“That was so much fun to hear all that! It’s so great to be alive and it’s not happening at my funeral,” Grant joked upon taking the podium to accept her award. “I’m so grateful to be here tonight like this… I love how all of our stories intersect in this town and that’s the beautiful thing about a night like tonight. We get to feel some of the connectedness of our community.
“I do think that the combination of intelligence and creativity and community and philanthropy that comes because of Nashville, because of the giftedness that has come into this place — it’s creating a kind of energy that is nowhere else in the world,” she continued. “I do believe that scientific strides will be made here, that the world will be changed in unimaginable ways because of our generosity, our effort, and because all of us in this room tonight have already learned that if we give what we have there will always be enough.”
The final award of the evening was presented to Clint Higham, business partner and president of Morris Higham Management. Fittingly, the Joel A. Katz music is medicine chairman’s award was given to the music industry executive by Katz, the founding chairman of Greenberg Traurig’s Global Entertainment and Media Practice. Ahead of being presented his honor, Michael Ray and Carly Pearce performed a stunning cover of Keith Whitley and Lorrie Morgan’s “Til a Tear Becomes a Rose.”
“Visionary is what I think about when I think about Clint Higham,” Ray said. “Clint, you have the biggest heart of anybody I’ve ever known. You’ve changed all of our lives … your belief in me has changed my life.”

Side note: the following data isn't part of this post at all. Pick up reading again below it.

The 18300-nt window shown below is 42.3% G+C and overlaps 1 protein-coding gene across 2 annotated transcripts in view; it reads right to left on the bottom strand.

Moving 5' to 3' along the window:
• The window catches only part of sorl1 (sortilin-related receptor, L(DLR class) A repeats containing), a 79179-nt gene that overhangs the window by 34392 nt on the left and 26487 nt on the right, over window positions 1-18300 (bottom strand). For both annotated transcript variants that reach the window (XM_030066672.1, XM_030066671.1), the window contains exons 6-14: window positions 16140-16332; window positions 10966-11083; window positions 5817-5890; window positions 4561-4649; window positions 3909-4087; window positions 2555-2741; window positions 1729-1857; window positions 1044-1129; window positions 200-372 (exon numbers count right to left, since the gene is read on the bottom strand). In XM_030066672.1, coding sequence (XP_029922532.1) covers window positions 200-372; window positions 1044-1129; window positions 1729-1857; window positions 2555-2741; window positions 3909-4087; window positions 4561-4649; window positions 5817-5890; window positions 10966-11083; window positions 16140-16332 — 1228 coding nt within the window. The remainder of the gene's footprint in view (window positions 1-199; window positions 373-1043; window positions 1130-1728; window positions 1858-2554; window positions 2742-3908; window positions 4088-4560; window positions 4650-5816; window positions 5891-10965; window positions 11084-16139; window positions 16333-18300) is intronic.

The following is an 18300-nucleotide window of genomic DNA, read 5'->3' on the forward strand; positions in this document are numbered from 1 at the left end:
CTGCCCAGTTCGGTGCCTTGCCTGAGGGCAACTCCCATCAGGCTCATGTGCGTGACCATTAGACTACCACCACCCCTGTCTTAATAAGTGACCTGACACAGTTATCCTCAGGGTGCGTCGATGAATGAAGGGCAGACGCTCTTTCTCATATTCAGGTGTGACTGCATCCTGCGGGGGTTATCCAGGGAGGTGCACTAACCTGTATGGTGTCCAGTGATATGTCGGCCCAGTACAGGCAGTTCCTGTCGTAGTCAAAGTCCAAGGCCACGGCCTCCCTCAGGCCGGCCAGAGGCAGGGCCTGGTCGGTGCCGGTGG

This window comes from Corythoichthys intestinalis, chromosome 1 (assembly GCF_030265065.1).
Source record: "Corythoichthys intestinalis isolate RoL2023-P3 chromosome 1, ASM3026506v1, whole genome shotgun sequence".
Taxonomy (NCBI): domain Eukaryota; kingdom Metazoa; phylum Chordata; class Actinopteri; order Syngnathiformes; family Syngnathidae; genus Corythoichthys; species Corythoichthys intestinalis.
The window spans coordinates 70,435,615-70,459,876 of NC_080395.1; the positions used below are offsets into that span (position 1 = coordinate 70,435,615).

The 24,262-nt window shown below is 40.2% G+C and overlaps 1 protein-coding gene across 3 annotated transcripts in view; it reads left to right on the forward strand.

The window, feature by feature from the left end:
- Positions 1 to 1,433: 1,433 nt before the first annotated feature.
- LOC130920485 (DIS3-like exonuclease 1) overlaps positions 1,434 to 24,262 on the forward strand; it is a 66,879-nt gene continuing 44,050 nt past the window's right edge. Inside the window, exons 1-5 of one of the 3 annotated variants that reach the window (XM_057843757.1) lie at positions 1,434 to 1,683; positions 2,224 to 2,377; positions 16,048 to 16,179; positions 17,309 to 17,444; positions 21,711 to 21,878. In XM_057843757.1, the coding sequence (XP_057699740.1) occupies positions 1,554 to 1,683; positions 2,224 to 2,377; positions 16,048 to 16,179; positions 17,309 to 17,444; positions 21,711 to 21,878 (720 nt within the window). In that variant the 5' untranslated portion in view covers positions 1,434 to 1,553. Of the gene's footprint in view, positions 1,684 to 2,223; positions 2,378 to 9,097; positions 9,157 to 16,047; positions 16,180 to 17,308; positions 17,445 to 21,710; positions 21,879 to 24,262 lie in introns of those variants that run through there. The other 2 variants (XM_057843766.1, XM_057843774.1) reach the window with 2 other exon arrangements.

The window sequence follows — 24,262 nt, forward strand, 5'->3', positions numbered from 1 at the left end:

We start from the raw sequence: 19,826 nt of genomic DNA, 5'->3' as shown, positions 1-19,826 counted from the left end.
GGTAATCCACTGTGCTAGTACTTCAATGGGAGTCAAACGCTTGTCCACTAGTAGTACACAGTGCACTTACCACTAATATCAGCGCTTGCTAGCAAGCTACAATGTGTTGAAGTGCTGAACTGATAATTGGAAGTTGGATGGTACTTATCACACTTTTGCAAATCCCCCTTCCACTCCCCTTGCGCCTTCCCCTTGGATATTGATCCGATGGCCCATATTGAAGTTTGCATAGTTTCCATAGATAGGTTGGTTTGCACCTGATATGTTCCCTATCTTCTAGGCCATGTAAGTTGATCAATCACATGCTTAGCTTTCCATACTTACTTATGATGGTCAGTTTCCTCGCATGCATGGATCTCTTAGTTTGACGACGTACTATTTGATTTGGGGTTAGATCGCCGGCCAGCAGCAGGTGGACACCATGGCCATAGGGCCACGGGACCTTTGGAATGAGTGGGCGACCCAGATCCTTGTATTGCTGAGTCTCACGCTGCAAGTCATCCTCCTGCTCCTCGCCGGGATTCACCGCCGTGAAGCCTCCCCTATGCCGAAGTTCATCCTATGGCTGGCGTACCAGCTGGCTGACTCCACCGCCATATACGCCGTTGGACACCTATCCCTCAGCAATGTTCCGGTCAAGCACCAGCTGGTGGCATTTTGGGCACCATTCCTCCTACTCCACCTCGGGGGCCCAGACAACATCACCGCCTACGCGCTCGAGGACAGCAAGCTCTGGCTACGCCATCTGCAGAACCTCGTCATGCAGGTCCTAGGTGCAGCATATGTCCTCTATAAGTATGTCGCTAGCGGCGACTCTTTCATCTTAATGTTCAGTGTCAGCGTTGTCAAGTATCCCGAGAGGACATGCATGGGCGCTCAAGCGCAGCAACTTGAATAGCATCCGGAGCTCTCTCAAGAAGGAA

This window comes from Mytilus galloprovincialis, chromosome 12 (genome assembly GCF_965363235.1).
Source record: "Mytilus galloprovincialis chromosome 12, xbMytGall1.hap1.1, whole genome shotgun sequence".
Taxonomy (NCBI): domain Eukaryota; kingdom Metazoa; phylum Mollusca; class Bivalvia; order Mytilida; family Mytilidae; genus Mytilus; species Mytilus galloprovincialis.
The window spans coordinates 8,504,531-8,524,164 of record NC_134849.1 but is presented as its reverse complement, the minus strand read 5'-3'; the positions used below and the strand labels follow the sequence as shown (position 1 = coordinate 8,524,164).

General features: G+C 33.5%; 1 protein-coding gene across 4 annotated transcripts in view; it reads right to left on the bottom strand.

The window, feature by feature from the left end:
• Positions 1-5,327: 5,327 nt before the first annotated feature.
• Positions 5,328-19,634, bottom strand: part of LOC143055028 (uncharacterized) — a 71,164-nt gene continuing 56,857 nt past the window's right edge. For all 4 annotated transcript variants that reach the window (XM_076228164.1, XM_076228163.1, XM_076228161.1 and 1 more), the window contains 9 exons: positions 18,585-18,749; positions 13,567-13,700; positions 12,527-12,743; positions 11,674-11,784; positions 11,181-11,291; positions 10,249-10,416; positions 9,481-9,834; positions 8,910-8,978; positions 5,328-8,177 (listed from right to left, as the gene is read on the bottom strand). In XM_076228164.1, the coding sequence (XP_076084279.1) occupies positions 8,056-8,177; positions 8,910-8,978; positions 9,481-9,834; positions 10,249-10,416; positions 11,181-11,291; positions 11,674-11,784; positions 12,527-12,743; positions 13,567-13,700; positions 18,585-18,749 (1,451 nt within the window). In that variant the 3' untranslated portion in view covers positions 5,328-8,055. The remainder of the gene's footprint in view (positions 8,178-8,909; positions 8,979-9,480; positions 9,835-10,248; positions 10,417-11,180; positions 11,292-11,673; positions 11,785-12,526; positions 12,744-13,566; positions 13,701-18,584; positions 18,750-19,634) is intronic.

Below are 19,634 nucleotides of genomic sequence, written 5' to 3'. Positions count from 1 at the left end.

Added Katz, “He’s smart, he’s fair, but best of all he’s really kindhearted. And lucky for him, he found a career in the music business because his true and real passion is music. He’s always front and center at his client’s shows, singing along and moving to the beat… He’s a true role model for everyone who has had the good fortune of being included in Clint’s friendship circle. On behalf of the T.J. Martell Foundation, it is with great pride and with great admiration that we congratulate him on this milestone. Clint, tonight we celebrate you in your individual and collective contributions to our success.”
As Higham took the stage, he was surprised by Kenny Chesney, who raved about his manager of 27 years. “I’ve always felt that music has always been medicine in my life… I could have went down a lot of roads with a lot of people, but Clint and I have went down every single one of them together and I’m proud of that,” Chesney said.
Higham admitted that he was “humbled” and “a little embarrassed” to stand on the stage and to accept the award. “To receive this honor from you, Joel means the world,” said Higham, who has been involved with T.J. Martell Foundation since 2001. “Being honored for something I do because I have been blessed really seems overwhelming. The real honorees are the folks at T.J. Martell who support those fighting the cancer battle and doing research to find a cure.”
T.J. Martell Foundation formed in 1975 by record label executive Tony Martell following the death of his 19-year-old son from leukemia and has since raised more than $280 million.